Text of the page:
Continuous delivery – have we gone too far?

I’d thought I’d share a summary of the ideas discussed by the speakers at the Agile Tour London 2015. The following are a collection of the ideas discussed by Gojko Adzic and my notes on them.

Gojko Adzic – How to turn continuous delivery into a competitive advantage.

Gojko Adzic


  • “Continuous delivery – have we gone too far?”
  • “Software is everywhere, developers are powerful”
  • “Automation is fast, continuous delivery is impressive – but have we gone too far?”
  • “Only a third of features are actually useful, a third are harmful and a third make no difference.”
  • “How often do we remove badly implemented, incomplete features?”
  • “Deployment <> Release”

The dangers of continuous delivery

  • Interrupting the user’s workflow.
  • Making a user relearn how to do a task e.g. new UI/UX.
  • Reducing the impact of marketing campaigns, due to frequently release which by themselves may not excite the user base.

My thoughts….

  • “Yes, we can build software fast now, but are we building the right thing? Because it’s quick to implement, not enough time is going into the idea behind the feature itself.” So for me, this is where you hope the Product Owner has this under control, but as an additional layer of protection, an agile tester will always be mindful of the users and really trying to understand the value of the feature before it makes it out of the planning phase.
  • For me there no doubt continuous delivery done right is a good thing, for both product developers and consumers, however, we do have a greater responsibility to be conscious of how each feature impacts a user.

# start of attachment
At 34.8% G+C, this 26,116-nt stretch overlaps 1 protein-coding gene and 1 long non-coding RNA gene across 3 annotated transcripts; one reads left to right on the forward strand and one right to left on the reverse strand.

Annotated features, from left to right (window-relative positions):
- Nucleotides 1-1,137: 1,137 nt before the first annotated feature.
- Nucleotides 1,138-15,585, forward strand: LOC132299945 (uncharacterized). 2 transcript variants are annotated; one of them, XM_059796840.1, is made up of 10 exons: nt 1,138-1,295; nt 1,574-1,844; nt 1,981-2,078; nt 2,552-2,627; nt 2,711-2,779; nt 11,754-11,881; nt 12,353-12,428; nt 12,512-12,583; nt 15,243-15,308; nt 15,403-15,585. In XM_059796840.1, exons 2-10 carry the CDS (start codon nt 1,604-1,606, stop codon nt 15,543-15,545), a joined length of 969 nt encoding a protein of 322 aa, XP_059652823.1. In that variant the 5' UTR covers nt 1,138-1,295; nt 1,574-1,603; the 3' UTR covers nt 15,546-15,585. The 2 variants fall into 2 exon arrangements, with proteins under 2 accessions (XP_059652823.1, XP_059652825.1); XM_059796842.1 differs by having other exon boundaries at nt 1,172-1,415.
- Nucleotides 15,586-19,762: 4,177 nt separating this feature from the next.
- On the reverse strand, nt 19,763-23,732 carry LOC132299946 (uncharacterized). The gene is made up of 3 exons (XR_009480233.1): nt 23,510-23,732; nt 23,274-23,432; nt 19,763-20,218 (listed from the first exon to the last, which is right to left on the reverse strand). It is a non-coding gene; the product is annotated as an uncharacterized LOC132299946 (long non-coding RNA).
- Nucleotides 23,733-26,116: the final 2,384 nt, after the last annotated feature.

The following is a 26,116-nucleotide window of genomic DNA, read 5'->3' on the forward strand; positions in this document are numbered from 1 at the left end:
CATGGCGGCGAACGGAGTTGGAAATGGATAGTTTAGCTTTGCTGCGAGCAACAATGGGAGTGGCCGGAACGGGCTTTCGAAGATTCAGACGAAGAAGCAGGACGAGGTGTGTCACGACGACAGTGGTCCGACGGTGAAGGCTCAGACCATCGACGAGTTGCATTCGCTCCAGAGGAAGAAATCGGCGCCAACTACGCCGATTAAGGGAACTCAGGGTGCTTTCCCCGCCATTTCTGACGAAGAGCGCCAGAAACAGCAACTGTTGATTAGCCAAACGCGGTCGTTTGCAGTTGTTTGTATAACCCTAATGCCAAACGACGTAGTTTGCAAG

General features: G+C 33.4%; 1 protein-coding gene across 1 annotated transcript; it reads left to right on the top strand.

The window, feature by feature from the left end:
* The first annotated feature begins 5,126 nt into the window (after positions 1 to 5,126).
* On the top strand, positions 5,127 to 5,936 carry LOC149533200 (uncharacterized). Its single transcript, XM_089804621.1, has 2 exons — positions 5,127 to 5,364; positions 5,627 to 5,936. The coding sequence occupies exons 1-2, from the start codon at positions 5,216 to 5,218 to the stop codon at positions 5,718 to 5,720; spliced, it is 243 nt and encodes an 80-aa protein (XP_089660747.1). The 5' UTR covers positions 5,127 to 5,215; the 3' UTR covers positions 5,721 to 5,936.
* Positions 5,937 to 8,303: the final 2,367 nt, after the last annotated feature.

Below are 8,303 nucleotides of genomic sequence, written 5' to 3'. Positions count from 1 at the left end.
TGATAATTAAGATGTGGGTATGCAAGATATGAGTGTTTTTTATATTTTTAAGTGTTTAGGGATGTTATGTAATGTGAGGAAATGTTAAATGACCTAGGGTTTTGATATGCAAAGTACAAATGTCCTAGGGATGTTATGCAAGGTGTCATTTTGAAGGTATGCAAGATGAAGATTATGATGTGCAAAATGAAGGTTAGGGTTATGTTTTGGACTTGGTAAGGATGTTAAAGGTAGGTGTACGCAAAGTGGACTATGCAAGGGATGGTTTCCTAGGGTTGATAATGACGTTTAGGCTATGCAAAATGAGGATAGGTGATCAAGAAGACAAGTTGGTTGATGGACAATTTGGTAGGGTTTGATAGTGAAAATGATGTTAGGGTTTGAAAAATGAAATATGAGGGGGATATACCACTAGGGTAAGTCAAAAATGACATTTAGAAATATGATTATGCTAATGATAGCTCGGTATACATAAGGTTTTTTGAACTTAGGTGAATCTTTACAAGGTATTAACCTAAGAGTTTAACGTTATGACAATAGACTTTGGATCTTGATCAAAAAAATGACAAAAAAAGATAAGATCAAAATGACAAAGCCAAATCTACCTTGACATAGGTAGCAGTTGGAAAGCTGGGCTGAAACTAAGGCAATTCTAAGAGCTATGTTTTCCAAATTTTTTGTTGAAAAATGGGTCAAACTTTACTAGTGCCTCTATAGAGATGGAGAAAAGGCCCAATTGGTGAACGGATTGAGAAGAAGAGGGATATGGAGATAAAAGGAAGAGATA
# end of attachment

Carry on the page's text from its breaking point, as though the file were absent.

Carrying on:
• We all know how annoying it is when for example your bank, favourite shop etc redesigns a feature that you have been using for years, and suddenly you are forced to jump through hoops and re-learn a process you use to be able to do in seconds. We need to be planning this awareness into our features.

So what can we do about it?

  • Decouple Deployment from Release
    • Clearly this represents a technique challenge, but the advantages to the user are clear.
    • As a tester it would bring great comfort knowing a feature could be enabled and disabled as required, this would allow the team to gain valuable feedback from a subset of users before pushing the feature out to a wider audience.
  • Consider the user
    • Consider for each new feature how the feature will be released to the user, can they opt into it. What help are we going to offer the user, for example if  we are changing an existing feature, how do we help the user through the transition?
  • Provide multiple versions of our software allowing the user to opt into functionality when they are ready for it.
    • We are increasingly seeing this from the big players now, either to opt into a feature or a whole version of an application.
  • Only give the user access to the features they need.
    • As software developers, it is easy to assume more is better, but sometimes holding back features so that you only give the user just enough to do what they need to do, is a much safer option. This reduces the surface area of the product exposed vs volume of users, which in turn should decrease support and training issues.

Gojko’s Continuous delivery rules

Gojko suggested the following rules as a good starting point for responsible continuous delivery….

  1. Don’t confuse the users
  2. Don’t interrupt the user
  3. Don’t disrupt or prevent marketing activities

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